How I Increased My Pinterest Viewers from 9k to 150k in One Month

How I Increased My Pinterest Viewers from 9k to 150k in One Month

Are you wondering how to increase your blog or business's Pinterest views? If you've been blogging for any length of time, you’ve probably heard that Pinterest is an essential ingredient for growing your site. In fact, many blogs rely heavily on traffic generated from Pinterest to increase their monthly views and in turn their income.

I started my blog close to a year ago, and I’ve known for quite some time that I needed to “learn” Pinterest, but with posts to write, photos to edit, social media to keep up with and freelance work to finish, I just hadn’t found the time to figure out the secret sauce.

Don’t get me wrong, I’ve been “on” Pinterest for several years, and have tons of hidden boards full of home decor, party planning and haircuts spanning several phases of life. But I hadn’t fully figured out how to use it for business until recently.

One of my goals for 2018 was to attack one big thing that I need to master for my blog each month – a way of breaking these seemingly endless parts of growing a business into more manageable fragments.

February was Pinterest month, so I sat down and started reading guides and paying attention to the Q&As going on in Facebook groups that I’m a part of. I studied the Pinterest accounts of people who know what they’re talking about to see what they were using in their descriptions and how they were organizing things on their pages.

And without spending a dime on courses or platforms like Tailwind and BoardBooster, I managed to skyrocket my account from less than 9k viewers at the beginning of February to more than 150k viewers at the end, and increase my engagement by 1,300%. Pretty incredible for the shortest month of the year, no?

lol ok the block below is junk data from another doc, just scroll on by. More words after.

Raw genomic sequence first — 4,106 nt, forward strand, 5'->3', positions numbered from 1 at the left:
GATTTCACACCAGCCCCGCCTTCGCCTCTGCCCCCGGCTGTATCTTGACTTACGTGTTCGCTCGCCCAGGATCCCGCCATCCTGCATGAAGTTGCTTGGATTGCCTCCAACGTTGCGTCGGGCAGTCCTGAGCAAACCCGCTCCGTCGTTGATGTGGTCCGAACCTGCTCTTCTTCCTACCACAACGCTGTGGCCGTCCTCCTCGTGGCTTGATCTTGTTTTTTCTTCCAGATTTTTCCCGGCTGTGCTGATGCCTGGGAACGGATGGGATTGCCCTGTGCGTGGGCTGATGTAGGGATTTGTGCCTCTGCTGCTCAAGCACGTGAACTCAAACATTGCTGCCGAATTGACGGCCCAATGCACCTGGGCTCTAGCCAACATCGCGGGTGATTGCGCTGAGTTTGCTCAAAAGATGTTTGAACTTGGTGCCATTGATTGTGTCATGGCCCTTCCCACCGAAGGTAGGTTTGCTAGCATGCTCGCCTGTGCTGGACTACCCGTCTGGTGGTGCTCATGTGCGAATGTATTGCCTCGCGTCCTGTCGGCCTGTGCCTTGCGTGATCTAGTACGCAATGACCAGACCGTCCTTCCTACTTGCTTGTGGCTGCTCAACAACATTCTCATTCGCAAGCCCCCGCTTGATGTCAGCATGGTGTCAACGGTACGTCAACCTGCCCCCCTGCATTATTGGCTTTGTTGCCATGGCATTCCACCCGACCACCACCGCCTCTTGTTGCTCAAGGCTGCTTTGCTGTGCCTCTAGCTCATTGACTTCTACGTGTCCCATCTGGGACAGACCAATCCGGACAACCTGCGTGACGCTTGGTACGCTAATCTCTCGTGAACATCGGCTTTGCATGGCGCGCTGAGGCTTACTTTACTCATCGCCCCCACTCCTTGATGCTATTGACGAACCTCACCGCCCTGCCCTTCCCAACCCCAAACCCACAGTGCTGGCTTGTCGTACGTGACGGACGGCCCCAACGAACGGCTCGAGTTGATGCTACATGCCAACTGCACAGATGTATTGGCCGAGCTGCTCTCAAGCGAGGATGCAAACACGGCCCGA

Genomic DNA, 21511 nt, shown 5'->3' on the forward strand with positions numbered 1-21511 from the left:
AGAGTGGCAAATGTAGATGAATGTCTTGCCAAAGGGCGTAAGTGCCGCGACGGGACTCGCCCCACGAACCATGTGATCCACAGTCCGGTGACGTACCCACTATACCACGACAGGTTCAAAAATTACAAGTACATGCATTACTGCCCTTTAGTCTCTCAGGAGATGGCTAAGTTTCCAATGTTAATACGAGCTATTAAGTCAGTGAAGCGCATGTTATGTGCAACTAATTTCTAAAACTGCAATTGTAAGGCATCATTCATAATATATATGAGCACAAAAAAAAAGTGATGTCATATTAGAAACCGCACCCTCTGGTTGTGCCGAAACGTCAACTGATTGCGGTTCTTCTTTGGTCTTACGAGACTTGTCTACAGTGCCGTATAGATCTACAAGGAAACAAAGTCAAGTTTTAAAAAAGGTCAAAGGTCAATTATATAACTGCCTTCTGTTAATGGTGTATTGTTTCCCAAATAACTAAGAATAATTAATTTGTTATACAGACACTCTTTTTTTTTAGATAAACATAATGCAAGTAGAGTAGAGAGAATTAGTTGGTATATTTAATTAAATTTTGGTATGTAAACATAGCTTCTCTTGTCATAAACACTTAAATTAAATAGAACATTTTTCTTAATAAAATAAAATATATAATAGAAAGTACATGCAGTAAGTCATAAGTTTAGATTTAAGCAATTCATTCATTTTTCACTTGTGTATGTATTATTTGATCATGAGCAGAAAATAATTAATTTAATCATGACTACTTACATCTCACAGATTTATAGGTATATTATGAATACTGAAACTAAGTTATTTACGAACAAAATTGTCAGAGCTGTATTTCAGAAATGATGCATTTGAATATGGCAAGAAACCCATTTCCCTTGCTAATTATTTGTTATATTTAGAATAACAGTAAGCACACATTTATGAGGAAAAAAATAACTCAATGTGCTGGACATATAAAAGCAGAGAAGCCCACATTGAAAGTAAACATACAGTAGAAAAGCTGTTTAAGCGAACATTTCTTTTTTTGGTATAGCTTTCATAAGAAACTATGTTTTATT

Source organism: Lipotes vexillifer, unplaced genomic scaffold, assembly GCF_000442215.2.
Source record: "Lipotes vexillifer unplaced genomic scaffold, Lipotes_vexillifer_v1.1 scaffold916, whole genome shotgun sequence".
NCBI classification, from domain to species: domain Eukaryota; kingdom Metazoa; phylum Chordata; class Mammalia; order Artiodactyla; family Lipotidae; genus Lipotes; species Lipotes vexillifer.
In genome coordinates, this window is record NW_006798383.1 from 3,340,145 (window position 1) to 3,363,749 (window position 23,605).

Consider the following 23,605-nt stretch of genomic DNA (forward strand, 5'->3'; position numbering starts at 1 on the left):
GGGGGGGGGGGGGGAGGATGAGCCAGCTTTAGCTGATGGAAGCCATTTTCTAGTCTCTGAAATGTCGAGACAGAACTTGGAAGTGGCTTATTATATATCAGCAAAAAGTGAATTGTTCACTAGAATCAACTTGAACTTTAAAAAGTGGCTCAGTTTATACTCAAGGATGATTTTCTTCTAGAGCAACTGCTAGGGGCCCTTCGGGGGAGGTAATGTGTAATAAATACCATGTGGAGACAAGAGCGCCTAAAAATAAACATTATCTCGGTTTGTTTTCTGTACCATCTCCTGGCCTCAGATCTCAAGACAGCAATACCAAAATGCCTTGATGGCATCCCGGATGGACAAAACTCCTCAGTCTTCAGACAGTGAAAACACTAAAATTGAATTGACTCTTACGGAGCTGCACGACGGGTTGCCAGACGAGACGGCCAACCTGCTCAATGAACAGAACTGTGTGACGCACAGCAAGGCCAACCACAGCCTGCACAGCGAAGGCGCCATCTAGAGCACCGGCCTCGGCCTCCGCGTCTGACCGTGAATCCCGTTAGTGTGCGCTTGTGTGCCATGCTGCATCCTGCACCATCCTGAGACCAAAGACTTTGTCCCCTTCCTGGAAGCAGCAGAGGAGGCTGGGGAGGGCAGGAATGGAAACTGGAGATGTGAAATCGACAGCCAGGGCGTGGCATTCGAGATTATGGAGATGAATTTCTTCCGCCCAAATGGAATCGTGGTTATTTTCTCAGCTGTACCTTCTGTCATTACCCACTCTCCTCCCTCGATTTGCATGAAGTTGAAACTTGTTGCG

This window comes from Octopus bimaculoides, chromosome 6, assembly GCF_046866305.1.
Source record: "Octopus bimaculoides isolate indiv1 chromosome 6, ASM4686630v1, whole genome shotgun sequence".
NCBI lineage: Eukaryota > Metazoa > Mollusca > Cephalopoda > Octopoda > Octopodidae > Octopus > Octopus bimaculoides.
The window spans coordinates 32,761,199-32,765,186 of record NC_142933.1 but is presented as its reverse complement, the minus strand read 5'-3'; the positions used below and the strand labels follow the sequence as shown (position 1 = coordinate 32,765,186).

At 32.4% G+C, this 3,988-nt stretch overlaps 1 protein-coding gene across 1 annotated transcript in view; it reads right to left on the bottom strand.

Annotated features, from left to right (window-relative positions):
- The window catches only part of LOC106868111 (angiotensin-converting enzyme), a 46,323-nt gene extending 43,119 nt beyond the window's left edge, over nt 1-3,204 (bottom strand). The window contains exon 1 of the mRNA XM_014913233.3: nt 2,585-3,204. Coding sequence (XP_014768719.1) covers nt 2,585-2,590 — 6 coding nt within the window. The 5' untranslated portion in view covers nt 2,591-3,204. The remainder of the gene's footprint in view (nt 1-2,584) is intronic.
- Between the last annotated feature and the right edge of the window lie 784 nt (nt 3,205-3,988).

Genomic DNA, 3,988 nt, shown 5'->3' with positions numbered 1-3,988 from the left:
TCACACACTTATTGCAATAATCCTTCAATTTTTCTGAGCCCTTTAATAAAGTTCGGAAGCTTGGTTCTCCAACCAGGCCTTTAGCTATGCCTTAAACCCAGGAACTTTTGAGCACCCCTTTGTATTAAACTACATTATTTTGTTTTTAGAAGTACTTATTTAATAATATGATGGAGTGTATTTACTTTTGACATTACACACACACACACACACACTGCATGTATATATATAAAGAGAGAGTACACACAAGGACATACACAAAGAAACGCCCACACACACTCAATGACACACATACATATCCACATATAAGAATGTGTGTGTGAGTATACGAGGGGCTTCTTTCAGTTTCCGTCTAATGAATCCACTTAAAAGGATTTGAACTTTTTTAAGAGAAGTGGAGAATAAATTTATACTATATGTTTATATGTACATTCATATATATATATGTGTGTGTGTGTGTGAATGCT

If you’re new to using Pinterest for your blog or business or struggling to figure out how to make it work, I’d like to share the five steps I took to increase my views drastically in just one month, and what I plan to try next.

1. Enable Rich Pins

Rich Pins display extra information directly on your pin that makes it easier for a viewer to engage and adds a level of professionalism. In addition to your photo or logo and the name of your business, there will be a bold title and, depending on which type of Rich Pin you choose, things like an article excerpt, recipe or real-time pricing for a product. It’s basically a big teaser for the content you are pinning that will hopefully entice the viewer to give it a save and/or click through.

This was probably the easiest thing I did for my account, and I’m not sure why I put it off for so long. I meant to do it months ago and for some reason let it linger on my list for way too long, but it turns out that it is super straightforward to do, especially on Squarespace, the blogging platform I use. If you’re on Squarespace, too, here are the instructions on how to do it. It’s as simple as copying and pasting your URL into the Pinterest validator. If you use WordPress, Melyssa Griffin has a great guide for which plugin you need to install and it looks equally as easy as it was for me. Just remember, you need to switch to a business account on Pinterest, first, if you haven't done so already.

Growth plan: After you install Rich Pins you’re good to go on this step. It will apply to everything that you pin from your site, so you don’t have to do anything else!